Gaza's ruling Hamas will not stop arming itself, the No. 2 in the Palestinian group told The Associated Press on Saturday, signaling tough challenges ahead for indirect negotiations between Israel and the Islamist militants on a new border deal for Gaza.
The talks are being brokered by Egypt, which also helped forge a cease-fire deal that ended eight days of Israel-Gaza fighting earlier this week.
The truce went into effect late Wednesday and has largely held. Residents in Gaza said Israel has begun easing some border restrictions, allowing fishermen to head further out to sea and permitting farmers to inspect land in a former no-go zone.
Moussa Abu Marzouk, deputy to Hamas' top leader in exile Khaled Mashaal, said talks on a further easing of restrictions are to be held in Cairo on Monday. Hamas and Israel do not meet directly and the indirect talks are held through Egyptian intermediaries.
An Israeli security official has said Israel would likely link a significant easing of Gaza's border blockade to Hamas' willingness to stop arming itself. Israeli officials were not immediately available for comment Saturday.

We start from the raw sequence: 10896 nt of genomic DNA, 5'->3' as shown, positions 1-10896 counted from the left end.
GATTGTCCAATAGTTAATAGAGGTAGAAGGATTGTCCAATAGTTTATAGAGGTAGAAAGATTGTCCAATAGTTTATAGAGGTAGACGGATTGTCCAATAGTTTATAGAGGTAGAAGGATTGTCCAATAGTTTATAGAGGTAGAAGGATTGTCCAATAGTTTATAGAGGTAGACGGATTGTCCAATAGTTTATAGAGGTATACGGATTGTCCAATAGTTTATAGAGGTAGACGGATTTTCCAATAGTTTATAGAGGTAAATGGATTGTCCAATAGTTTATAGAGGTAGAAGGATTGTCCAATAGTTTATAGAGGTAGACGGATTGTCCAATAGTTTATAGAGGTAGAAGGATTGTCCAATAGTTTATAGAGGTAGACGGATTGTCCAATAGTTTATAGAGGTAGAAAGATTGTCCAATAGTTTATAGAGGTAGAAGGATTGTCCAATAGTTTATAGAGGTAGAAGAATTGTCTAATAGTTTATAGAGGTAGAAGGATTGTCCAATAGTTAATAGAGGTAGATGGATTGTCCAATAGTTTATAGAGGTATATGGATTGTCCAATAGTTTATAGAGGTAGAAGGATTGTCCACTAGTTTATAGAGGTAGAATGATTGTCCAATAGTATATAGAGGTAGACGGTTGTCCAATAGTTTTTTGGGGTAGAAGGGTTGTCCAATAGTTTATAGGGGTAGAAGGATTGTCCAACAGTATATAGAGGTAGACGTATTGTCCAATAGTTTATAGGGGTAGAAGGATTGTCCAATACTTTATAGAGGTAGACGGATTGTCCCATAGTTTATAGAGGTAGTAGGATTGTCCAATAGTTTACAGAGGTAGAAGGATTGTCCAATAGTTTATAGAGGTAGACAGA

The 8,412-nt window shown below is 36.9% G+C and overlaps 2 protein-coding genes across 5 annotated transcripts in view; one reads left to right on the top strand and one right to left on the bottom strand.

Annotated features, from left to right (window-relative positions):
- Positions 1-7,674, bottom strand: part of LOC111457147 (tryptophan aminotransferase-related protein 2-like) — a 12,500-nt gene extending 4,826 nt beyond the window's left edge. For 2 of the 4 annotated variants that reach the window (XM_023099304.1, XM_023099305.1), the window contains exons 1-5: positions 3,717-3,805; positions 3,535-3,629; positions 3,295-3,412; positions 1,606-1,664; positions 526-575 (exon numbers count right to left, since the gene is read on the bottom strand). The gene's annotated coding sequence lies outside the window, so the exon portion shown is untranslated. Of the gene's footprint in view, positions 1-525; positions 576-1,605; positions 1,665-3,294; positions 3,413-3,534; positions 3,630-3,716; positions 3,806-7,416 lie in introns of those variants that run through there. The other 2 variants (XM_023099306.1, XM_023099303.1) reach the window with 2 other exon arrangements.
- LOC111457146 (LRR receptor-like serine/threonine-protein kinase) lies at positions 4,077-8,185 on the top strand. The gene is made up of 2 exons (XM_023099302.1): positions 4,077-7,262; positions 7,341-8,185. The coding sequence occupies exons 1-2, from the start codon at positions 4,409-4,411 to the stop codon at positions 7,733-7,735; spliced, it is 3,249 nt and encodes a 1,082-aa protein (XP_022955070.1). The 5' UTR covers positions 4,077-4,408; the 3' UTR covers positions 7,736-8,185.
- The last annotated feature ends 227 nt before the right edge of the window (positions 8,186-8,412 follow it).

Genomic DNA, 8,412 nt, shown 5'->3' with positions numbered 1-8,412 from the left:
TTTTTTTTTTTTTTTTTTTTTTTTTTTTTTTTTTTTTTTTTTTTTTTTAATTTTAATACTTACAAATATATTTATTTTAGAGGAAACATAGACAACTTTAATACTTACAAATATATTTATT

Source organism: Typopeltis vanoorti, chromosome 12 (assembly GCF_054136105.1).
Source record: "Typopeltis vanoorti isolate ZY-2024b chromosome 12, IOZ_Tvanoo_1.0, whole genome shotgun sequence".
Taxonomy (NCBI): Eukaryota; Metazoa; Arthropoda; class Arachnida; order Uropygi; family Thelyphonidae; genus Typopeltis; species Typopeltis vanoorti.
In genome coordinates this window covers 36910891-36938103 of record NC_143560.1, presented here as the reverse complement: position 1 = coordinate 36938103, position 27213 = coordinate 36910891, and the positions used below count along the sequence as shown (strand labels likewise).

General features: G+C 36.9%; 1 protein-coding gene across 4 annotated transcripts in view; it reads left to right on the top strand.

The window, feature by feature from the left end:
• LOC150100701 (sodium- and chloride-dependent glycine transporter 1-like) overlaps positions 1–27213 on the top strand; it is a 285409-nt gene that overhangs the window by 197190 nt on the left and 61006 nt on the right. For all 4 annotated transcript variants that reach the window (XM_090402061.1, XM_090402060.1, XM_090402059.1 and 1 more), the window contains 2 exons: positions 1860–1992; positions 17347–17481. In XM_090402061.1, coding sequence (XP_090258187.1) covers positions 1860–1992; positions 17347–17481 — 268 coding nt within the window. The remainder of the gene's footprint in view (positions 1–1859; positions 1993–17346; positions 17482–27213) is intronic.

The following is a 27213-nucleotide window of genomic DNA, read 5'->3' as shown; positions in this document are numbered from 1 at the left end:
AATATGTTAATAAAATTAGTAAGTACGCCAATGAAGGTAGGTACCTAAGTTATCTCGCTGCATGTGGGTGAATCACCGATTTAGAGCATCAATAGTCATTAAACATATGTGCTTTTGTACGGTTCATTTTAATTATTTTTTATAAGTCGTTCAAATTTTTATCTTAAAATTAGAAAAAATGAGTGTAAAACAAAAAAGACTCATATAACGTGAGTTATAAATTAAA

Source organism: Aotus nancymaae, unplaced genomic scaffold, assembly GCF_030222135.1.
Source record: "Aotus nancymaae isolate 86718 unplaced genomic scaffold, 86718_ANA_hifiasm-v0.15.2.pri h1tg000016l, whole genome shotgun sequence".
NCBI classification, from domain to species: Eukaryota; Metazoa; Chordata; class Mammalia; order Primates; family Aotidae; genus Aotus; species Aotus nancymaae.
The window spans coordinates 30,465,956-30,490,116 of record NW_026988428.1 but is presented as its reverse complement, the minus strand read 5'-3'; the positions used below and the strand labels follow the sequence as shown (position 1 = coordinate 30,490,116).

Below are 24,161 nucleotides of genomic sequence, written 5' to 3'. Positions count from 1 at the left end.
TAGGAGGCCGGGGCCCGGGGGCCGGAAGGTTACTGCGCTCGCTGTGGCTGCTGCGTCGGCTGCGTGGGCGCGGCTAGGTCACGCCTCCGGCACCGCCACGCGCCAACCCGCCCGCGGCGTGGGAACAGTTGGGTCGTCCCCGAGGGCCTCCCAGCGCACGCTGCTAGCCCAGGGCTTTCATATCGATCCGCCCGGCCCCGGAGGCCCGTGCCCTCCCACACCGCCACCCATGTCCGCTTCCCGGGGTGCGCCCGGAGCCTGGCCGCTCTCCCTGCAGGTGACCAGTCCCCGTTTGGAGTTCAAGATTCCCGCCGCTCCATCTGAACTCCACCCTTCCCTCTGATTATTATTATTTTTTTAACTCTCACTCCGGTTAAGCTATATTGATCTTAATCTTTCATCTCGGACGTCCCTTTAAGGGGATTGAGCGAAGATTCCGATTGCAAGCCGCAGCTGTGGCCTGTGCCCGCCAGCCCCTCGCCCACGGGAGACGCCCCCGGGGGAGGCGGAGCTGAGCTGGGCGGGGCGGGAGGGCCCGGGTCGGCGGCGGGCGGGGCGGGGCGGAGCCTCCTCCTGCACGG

However, Abu Marzouk rejected such demands. "These weapons protected us and there is no way to stop obtaining and manufacturing them," he said in an interview at his office on the outskirts of Cairo.
Hamas officials in Gaza have said they have developed a local arms industry. Meanwhile, Mashaal has said the group has received weapons from Iran since Israel's last Gaza offensive four years ago.
Hamas smuggles such weapons into Gaza through tunnels under the border with Egypt.
Israel and Hamas have clashed repeatedly over the years, most recently in the cross-border battle that began Nov. 14.
The fighting has killed 166 Palestinians and six Israelis.
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